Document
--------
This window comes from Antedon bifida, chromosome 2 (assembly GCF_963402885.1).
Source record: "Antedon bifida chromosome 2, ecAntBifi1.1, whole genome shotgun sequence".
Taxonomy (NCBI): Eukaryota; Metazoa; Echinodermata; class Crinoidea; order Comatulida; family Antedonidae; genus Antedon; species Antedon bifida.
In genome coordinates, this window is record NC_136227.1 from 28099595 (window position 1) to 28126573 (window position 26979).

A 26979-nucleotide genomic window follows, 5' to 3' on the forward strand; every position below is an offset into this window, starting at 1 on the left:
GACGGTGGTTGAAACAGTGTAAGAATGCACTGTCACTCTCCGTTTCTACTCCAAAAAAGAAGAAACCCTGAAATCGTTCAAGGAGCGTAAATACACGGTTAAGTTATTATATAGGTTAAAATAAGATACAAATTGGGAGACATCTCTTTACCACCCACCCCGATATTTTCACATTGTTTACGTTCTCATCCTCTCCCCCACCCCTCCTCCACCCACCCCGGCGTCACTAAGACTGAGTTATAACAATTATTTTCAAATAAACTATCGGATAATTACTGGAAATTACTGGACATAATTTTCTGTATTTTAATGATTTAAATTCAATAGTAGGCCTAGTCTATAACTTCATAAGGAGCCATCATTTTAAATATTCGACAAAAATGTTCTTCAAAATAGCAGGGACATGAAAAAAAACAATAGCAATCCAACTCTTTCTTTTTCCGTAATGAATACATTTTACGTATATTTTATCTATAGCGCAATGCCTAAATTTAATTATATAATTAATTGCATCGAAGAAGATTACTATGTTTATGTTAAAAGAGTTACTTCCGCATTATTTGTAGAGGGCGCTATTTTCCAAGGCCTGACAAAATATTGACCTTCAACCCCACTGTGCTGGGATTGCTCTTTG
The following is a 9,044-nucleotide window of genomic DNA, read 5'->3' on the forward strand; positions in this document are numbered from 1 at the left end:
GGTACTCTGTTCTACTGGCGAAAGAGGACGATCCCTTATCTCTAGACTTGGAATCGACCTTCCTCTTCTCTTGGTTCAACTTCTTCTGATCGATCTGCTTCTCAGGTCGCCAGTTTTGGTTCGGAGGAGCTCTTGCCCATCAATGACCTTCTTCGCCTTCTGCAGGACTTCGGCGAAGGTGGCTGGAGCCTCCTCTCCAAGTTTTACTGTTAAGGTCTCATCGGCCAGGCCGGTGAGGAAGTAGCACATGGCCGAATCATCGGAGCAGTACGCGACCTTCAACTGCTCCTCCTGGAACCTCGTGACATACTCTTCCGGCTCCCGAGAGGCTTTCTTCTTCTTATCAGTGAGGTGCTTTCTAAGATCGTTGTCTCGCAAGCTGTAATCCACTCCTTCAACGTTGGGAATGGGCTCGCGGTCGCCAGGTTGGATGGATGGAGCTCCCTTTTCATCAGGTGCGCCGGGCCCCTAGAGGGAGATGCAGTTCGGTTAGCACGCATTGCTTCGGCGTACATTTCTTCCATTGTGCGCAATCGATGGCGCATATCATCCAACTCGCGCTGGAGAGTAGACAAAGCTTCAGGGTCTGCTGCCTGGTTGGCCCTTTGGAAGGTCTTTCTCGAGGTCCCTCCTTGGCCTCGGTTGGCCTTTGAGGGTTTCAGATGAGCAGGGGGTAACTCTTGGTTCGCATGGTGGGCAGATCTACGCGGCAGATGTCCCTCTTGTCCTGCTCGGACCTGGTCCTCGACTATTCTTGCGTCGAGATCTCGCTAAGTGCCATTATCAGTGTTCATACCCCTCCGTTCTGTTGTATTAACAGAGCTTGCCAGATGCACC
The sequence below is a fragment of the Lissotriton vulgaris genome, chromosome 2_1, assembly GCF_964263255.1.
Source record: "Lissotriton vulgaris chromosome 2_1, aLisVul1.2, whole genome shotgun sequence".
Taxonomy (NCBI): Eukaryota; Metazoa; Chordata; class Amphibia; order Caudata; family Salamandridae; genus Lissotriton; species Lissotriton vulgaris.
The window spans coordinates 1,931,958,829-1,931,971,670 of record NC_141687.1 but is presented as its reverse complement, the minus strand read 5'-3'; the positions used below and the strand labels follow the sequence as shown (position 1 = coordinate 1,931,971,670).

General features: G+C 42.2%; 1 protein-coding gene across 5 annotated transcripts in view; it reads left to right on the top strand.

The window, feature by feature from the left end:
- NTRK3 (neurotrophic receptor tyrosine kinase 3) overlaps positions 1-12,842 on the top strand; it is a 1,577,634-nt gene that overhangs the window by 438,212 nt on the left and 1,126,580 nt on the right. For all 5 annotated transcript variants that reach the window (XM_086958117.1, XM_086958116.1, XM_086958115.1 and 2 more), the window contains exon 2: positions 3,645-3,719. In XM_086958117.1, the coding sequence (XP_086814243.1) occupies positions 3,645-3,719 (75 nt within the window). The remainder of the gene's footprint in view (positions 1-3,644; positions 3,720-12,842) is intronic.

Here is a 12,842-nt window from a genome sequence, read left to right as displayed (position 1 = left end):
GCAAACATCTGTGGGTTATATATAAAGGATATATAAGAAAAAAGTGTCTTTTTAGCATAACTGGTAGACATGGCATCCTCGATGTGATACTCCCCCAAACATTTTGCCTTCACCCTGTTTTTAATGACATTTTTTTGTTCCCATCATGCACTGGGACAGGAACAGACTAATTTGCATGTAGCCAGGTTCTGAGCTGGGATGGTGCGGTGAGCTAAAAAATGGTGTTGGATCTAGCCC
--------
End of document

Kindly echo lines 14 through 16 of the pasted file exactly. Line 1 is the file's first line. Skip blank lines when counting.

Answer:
The window, feature by feature from the left end:
- NTRK3 (neurotrophic receptor tyrosine kinase 3) overlaps positions 1-12,842 on the top strand; it is a 1,577,634-nt gene that overhangs the window by 438,212 nt on the left and 1,126,580 nt on the right. For all 5 annotated transcript variants that reach the window (XM_086958117.1, XM_086958116.1, XM_086958115.1 and 2 more), the window contains exon 2: positions 3,645-3,719. In XM_086958117.1, the coding sequence (XP_086814243.1) occupies positions 3,645-3,719 (75 nt within the window). The remainder of the gene's footprint in view (positions 1-3,644; positions 3,720-12,842) is intronic.

Here is a 12,842-nt window from a genome sequence, read left to right as displayed (position 1 = left end):